Who’s the Biggest Bully in the School Yard?
By DALE GRAHAM
If Cheatham County wants to do more than pay lip service to the anti-bullying movement, they need to start at the top.
I knew several years ago that the tide had turned at the Cheatham County Board of Education. It was made very clear to me personally when the board’s ambulance chaser was allowed to threaten myself and the newspaper, as well as a local parent of students in the district. The parent had expressed an opinion in person at the board meeting, and I printed it as a letter to the editor. Ironically the opinion had to do with prayer at school functions, like graduation. It also had to do with the threatening way that the county’s principals were warned that they would “get sued for everything you own” if they didn’t stop any student from praying on the graduation stage. When I received the threatening letter by certified mail, I printed it so that everyone could see how the new regime handled people who might rock the cruise ship. The attorney was NOT reprimanded: the board apparently thinking that threatening parents and local business people is a good way to handle things.
Since that time, it has been made very clear that although there is a ‘different’ Director of Schools and a couple of new board members, nothing has changed. Teachers feel threatened after watching several very competent peers and principals get demoted, moved from school to school and even fired. Where once there was support and respect from the board to the faculty and staff of the schools, now there is fear, mistrust, and “waiting for the ax to fall”, for no apparent reason. It’s not productive, leads to a bad work environment and the result of that is a bad learning environment for students.
Mike Kinnard would never speak ill of the board, but let’s face facts: The man walked away from the principal’s office at Harpeth High School a few short weeks after the school year began with almost no notice, just the latest in what is becoming a lengthy and embarrassing parade of principals in and out of the building. Kinnard had the respect of the faculty, was gaining the respect of the students which is difficult these days, and seemed to be headed for years of rebuilding our Blue Ribbon School from the glory days of not so long ago. Don’t forget though, the Blue Ribbon Principal was demoted, and shipped off to teach in the northern cluster.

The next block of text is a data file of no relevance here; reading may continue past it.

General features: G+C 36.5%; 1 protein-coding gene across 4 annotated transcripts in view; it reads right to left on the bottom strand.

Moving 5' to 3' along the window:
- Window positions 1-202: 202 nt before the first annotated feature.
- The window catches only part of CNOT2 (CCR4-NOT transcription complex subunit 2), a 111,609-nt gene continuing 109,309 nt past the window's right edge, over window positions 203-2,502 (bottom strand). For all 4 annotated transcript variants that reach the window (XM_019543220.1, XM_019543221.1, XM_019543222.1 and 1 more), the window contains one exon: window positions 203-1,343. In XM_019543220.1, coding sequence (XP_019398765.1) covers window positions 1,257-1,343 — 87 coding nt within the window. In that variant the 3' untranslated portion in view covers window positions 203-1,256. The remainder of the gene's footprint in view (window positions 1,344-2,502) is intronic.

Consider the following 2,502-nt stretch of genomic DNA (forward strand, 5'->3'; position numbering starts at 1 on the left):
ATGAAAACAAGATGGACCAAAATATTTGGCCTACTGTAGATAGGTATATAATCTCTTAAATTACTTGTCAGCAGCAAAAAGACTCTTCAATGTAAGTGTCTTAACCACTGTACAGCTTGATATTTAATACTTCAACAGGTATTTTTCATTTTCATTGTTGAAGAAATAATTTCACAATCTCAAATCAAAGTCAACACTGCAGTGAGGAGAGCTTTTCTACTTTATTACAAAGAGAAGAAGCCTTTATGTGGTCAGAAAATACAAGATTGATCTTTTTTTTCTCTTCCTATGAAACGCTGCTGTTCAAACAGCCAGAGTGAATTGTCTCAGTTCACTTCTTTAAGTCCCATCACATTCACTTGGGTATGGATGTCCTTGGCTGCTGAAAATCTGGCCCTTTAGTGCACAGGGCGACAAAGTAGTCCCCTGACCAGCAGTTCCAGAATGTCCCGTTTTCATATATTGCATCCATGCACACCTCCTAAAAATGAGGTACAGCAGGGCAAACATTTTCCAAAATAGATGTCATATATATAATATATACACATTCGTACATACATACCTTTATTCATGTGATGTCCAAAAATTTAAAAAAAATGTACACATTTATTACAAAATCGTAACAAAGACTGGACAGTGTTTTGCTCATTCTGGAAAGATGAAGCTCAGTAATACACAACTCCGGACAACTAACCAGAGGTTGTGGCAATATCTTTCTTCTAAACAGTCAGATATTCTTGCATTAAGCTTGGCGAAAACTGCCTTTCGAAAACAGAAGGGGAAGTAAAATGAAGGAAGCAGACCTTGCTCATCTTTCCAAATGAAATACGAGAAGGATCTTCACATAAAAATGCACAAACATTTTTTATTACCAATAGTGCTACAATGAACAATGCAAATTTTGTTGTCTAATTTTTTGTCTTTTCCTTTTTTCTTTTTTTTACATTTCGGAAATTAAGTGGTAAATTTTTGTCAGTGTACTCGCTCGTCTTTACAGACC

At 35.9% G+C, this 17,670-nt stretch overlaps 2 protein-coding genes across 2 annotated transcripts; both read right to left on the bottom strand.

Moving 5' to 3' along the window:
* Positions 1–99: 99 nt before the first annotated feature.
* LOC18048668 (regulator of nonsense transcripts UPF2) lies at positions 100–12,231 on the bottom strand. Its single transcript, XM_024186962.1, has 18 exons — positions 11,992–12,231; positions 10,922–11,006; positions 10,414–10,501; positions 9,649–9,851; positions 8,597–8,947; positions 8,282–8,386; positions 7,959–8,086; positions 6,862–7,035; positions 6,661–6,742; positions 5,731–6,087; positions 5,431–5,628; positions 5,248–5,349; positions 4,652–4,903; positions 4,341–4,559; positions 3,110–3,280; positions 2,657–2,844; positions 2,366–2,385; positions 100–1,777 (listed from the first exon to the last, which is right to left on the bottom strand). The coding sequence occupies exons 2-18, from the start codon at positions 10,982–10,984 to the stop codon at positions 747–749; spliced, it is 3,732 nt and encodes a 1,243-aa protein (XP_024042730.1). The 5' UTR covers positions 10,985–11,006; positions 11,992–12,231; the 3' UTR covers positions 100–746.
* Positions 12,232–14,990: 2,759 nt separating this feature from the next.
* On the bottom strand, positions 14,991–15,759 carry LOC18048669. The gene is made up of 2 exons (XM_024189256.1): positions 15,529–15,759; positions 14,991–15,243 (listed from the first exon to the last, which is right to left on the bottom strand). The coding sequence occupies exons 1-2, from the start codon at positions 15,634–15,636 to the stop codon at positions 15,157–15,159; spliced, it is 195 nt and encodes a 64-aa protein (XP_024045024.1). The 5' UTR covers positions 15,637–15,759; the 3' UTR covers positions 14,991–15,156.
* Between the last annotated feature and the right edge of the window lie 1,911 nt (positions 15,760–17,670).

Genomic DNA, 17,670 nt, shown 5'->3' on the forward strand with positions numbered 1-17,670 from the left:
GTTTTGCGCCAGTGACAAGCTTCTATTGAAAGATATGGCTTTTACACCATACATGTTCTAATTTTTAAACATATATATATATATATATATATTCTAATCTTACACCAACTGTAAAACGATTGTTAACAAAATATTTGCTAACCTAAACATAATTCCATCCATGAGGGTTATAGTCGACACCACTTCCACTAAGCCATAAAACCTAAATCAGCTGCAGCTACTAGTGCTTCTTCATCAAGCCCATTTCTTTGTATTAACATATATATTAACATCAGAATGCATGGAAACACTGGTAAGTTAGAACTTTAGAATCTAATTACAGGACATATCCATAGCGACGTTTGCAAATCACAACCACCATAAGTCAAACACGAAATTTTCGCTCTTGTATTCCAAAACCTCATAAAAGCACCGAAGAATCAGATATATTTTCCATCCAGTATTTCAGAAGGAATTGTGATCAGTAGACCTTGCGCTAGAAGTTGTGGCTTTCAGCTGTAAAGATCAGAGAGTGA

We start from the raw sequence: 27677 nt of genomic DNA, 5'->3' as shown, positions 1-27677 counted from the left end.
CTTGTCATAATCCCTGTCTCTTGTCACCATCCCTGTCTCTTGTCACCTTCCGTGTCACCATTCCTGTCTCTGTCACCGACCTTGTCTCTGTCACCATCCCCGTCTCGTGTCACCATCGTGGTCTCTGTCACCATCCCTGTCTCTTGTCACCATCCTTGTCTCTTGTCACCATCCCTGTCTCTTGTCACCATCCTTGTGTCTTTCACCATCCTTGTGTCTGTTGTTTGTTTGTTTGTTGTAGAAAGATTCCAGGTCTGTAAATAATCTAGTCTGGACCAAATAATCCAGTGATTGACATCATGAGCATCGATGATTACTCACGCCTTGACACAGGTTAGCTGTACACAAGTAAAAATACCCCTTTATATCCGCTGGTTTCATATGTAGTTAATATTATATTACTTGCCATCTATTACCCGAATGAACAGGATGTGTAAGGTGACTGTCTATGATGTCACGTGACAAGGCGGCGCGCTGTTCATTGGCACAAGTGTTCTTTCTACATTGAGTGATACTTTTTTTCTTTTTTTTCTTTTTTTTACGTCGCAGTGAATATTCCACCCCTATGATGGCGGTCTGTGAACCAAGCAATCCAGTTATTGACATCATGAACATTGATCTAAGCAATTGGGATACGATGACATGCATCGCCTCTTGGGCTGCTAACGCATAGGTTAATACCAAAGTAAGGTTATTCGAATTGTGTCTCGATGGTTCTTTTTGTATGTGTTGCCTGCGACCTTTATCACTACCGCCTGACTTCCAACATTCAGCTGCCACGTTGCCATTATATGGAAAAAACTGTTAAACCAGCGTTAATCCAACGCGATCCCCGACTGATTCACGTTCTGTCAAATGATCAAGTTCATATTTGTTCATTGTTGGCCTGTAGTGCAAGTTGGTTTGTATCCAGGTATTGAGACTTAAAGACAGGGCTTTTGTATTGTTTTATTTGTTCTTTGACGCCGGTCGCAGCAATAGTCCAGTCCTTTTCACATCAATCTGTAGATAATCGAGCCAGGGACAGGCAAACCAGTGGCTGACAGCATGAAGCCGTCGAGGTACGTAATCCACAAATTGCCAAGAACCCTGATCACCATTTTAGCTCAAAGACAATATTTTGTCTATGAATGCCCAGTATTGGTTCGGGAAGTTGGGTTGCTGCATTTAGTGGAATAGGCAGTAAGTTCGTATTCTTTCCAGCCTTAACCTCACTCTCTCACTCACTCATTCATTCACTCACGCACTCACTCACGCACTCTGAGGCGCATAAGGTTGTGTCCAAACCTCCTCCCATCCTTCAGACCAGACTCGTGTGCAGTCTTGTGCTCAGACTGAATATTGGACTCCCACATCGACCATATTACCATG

Kinnard heard footsteps sneaking up on him from behind according to several who knew him, and escaped before the knife was plunged into his back as well. It’s a disgrace to think of our teachers having to watch their own backs because they feel threatened at all times by their “superiors”, but that’s what’s happening in this end of Cheatham County, and I expect its happening in the rest of the county as well.
Former Harpeth High School teacher Laura Mallernee stated it very well in her editorial piece several weeks ago. “It will take many, many years to undo the harm that has been done by this past board and that particular director of schools—many more years to undo than it took to destroy the small county school system—but it must be done—for the good of the students.”
As of press time I was told that 8 people had applied for the vacant principal’s seat at HHS. 5 will be interviewed for the position and hopefully the decision will be made this week. I can’t imagine who would want the job knowing what has been going on in Cheatham County for the past several years but I wish him or her luck. You’re going to need it!
When the decision is made and the background check is completed we will make the announcement at SCAdvocate.com. For instant notification when that occurs, “Like” South Cheatham Advocate Newspaper on Facebook.